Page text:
Avoiding social churn is no easy task. When you lose audiences to overwhelming or underwhelming actions, you become compelled to attract new people constantly just to keep your head above the surface. Progress, on the other hand, becomes unattainable if you keep making all the wrong moves.
If this sounds familiar then you most probably need to brush up on those digital skills. Bluntly put, you’ve got to stop being a loser. Kimi Mongello shows you how in a delightful infographic featuring 12 useful tips to help you retain your social community. It applies to everyone, but especially to marketing departments. If you’re running a business, any kind of business, definitely consider taking these pieces of advice to heart (infographic below).
Don’t overdo it, but remember to do it
Before you scroll below, I would like to emphasize the importance of “80% Entertain. 20% Sell” (which goes hand in hand with the sixth commandment: never direct-message your followers automatically / with the same message).
The reason is simple. People don’t follow you to hear how amazing your product is each and every day. They’re in it for the entertainment and the knowledge, so be clever and share interesting stuff only. Every once in a while, share content that lets you insert a plug for your brand. But never do it every day. It will only get you a new follower at the expense of a lost potential buyer. New customers want a free sample first. It’s the old ones who are already buying your product, so you want to make sure you retain them first before directing your content at new audiences.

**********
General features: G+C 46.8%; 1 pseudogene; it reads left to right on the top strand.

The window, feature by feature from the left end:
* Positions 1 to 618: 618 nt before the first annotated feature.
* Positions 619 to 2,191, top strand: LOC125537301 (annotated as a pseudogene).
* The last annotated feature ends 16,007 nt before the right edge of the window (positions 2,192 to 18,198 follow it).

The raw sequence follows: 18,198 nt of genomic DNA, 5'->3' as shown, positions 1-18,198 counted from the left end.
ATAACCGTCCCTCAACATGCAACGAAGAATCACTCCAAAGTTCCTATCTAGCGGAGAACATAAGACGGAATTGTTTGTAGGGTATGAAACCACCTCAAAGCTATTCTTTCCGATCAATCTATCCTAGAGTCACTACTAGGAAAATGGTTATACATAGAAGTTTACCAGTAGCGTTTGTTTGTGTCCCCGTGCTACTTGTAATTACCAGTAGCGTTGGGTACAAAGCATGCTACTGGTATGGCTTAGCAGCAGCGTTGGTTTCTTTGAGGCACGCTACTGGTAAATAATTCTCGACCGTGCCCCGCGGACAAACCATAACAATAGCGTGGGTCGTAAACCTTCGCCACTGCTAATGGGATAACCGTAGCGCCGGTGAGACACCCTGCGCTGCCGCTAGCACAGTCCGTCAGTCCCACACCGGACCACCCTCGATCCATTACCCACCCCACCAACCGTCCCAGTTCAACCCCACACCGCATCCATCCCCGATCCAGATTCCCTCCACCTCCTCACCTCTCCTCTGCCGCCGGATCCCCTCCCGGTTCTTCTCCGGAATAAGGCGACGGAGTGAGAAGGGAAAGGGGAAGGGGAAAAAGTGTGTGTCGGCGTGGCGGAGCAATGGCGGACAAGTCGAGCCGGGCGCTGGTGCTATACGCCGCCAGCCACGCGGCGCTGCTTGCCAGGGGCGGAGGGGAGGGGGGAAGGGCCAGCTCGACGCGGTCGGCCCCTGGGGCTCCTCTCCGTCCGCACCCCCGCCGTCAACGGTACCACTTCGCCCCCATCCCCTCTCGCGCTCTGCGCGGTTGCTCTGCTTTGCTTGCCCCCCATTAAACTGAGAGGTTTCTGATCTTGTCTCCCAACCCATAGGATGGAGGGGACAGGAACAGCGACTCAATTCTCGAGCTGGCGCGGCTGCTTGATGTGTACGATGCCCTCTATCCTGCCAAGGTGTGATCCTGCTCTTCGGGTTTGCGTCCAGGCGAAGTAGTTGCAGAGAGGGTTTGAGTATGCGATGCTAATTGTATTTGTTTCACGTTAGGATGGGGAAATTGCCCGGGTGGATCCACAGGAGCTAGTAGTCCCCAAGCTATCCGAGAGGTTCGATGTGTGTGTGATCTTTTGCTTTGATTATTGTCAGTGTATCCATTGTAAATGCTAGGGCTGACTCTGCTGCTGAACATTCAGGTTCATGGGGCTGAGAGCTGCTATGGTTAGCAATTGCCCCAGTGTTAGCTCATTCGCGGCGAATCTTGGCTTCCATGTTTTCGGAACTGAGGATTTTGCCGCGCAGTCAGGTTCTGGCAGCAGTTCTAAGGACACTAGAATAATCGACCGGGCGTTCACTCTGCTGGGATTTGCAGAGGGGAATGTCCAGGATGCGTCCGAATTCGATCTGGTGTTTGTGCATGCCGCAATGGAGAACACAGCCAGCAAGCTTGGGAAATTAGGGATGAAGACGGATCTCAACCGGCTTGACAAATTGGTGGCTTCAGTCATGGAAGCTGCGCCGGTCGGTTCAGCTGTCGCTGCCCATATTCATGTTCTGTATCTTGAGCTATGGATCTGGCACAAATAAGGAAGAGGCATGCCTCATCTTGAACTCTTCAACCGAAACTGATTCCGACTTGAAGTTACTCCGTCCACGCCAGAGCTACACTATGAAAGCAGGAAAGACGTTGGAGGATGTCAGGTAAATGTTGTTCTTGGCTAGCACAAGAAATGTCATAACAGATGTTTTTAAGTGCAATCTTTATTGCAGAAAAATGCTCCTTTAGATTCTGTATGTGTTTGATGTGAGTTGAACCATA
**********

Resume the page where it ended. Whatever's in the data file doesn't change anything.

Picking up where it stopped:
As for automatic DMs, like the infographic says, “just don’t!” It is the laziest way you could thank someone for their interest in you. Anyone can smell an automatic DM a mile away. It’s enough for one of your followers to accidentally unfollow and then follow back to confirm that you’re selling yourself cheap. Take the time to DM your followers with custom-tailored messages, perhaps complementing them on a specific thing they tweeted recently (as proof that you’re not a bot). They’ll not only appreciate it, they might even pass the word 😉